One good sign is that the trend continues to show we have passed the peak and are coming down. Since so many state unemployment websites and phone lines were overloaded over the last several weeks, it's difficult to interpret exactly what the wave of layoffs really looks like. It's possible that layoffs are continuing to occur each week (but in slightly lesser amounts). Or we may have gotten a huge number of layoffs in the first week which dropped off quickly (and the numbers we're seeing are the people who finally got through to file). Meanwhile, some people in multiple states are still having difficulty receiving aid. For example, 500,000 in New Jersey have not received promised payments. Many states like Florida, Texas and Illinois are attempting to ramp up their computer, phone and human systems to deal with the unmanageable deluge.

Oil Wipes Out Even Further, Futures Plunge Below $0/Barrel

With the global economy at a standstill, the demand for oil has collapsed. And a historic deal between OPEC, Russia and the U.S. was too little, too late. So now, American energy companies have a growing glut of oil and very little demand for it. And this week, many of them ran out of room to store it (or got dangerously close). The result was ugly and bizarre. On Monday, U.S. oil futures traders suddenly found themselves in the strange and unenviable position of not just giving their oil away for free but actually paying other people to take it off their hands. The West Texas Crude futures contract (expiring on Tuesday) dropped to an extraordinary negative number -- $-37.63 per barrel. And the May contract dropped as low as -$40.32 a barrel. This is the lowest level since records have been kept (which started in 1946 just after World War II).

The contracts recovered the next day to low, but at least positive, levels. But, in response to the underlying mayhem, crude explorers shut down 13% of the American drilling fleet versus the previous week. As of Friday, the price of oil itself recovered a bit from a low of $11.57 per barrel to $16.94. But U.S. frackers are unprofitable below a price of $40-$50 a barrel and many also have huge debt burdens. So this level is still far from sustainable for them. Additionally, the 1.7 million U.S. workers employed by the industry continue to be at risk. So on Friday, the U.S. Treasury announced it's considering creating a lending program to help support them with funds from the $2.2 trillion stimulus law. This would require Congress to give permission.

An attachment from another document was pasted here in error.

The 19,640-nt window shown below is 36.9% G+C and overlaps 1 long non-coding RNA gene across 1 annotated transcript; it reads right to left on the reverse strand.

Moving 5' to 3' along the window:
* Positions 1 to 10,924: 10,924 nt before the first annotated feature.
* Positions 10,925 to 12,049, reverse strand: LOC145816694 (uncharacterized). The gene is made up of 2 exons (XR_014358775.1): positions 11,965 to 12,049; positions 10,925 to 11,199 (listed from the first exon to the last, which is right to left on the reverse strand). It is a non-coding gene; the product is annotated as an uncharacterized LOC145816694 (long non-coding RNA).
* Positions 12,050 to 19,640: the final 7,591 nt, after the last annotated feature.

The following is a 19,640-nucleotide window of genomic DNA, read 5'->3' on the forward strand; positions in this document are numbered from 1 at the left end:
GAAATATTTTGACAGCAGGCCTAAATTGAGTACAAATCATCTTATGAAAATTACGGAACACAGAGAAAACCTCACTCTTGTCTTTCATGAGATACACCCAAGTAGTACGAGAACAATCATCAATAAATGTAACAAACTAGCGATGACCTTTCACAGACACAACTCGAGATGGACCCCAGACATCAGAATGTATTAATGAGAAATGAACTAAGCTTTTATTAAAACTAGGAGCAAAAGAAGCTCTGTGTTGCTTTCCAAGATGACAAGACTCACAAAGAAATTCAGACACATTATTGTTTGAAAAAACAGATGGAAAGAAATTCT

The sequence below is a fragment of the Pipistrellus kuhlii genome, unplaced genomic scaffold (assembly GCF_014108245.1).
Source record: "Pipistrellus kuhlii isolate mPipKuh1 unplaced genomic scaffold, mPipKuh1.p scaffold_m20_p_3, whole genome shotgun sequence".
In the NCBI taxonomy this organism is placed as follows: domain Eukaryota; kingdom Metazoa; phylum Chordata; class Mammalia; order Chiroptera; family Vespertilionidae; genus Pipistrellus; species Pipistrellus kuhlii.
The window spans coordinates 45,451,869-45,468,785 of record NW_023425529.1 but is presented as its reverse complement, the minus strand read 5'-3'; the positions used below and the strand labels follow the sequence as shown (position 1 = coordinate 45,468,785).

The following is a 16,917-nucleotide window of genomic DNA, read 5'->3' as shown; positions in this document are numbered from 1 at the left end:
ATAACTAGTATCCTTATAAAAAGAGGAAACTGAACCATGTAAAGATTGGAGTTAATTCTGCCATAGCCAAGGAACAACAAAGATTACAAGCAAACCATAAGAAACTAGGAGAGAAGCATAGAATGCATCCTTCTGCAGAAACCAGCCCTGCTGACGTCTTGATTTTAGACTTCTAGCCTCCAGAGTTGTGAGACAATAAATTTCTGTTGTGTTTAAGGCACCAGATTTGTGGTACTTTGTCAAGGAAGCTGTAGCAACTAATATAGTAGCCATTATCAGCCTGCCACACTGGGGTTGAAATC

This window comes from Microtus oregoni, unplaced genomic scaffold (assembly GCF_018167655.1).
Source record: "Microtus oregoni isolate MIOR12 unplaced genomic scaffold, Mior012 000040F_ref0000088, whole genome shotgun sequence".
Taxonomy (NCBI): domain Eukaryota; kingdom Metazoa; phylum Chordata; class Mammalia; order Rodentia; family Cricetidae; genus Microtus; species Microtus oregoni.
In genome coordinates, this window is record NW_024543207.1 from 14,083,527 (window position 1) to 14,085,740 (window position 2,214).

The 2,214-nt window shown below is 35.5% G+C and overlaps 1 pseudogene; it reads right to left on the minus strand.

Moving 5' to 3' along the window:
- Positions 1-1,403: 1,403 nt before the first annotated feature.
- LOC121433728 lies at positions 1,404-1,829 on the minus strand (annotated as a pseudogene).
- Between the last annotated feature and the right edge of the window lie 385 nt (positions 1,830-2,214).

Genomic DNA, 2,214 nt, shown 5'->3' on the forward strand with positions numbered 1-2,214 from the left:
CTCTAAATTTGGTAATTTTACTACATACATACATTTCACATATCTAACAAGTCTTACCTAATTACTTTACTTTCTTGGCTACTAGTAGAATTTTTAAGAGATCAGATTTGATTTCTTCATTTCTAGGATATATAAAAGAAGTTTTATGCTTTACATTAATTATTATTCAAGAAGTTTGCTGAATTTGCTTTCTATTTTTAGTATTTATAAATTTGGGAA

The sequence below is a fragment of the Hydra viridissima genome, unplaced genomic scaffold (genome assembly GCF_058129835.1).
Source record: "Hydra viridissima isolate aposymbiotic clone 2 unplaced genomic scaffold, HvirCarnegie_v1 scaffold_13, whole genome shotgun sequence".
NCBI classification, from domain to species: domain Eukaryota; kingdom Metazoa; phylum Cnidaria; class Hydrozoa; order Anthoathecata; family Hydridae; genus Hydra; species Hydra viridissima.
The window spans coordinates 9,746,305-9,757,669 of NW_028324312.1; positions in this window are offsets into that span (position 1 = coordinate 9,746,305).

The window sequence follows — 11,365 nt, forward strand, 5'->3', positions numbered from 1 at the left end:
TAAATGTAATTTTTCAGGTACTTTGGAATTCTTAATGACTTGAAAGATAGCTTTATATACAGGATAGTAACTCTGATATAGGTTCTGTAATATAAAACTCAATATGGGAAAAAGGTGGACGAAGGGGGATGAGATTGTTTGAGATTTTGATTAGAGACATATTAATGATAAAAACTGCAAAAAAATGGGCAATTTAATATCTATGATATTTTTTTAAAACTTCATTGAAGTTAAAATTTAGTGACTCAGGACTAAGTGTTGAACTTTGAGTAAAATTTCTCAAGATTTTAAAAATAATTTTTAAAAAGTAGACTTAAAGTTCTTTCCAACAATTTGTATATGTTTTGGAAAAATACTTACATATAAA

Small Business Emergency Loan Program Gets More Cash, Still Probably Not Enough

The CARES stimulus law included $342.3 billion in loans for small businesses affected by COVID-19. These convert into forgivable grants if the company uses them for payroll and rent and doesn't fire any staff. But the money ran out in less than 2 weeks. And many struggling businesses, who were already at wits' end, complained they were shut out from getting vital aid. So Congress passed a 3rd stimulus bill to add more money, and it was signed into law by the President on Friday. Out of $484 billion, $320 billion was given to the loan program, called the Paycheck Protection Program or PPP. (Also, the law set aside $75 billion for hospitals, and allocations for loans for other businesses including $60 billion for small and medium-size banks and unions, and $60 billion for the SBA Economic Injury Disaster Loan program, etc.) However, small business advocates were highly skeptical this would do the trick. SBA statistics showed that the first round ($342.3 billion) resulted in only 1.7 million loans. That's a small fraction of the 30 million small businesses in the country. It may be very unlikely that an additional $320 billion will cover the rest. As discussed in detail in a previous article, the PPP program was already heavily criticized for favoring large businesses over small. This was unintentionally caused by bureaucratic logjams, overloaded systems, and snafus (by the SBA, the banks and the Treasury Department). This week, more criticism piled on. Lobbyists for large national restaurants had pushed through a three-word loophole in the law which allowed their clients to dip their hands into the pot of free money that was intended for smaller businesses. And sure enough, huge name-brand companies like Shake Shack, Ruth Chris, Texas Taco Cabana and Potbelly Corp rushed in to nab the limited cash in huge cash-grabs of $10 million and more (each). After public outcry, Shake Shack volunteered to return its grant (but some others haven't). SBA statistics were also released which showed that the top 4% largest companies took 40% of all the funding. This caused small business advocates to suggest that the rules be substantially revamped and that a certain amount of money be held exclusively for the smallest companies. As of the time of this writing, no such reforms had been adopted.

Covid 19 May Not Really Be A Respiratory Disease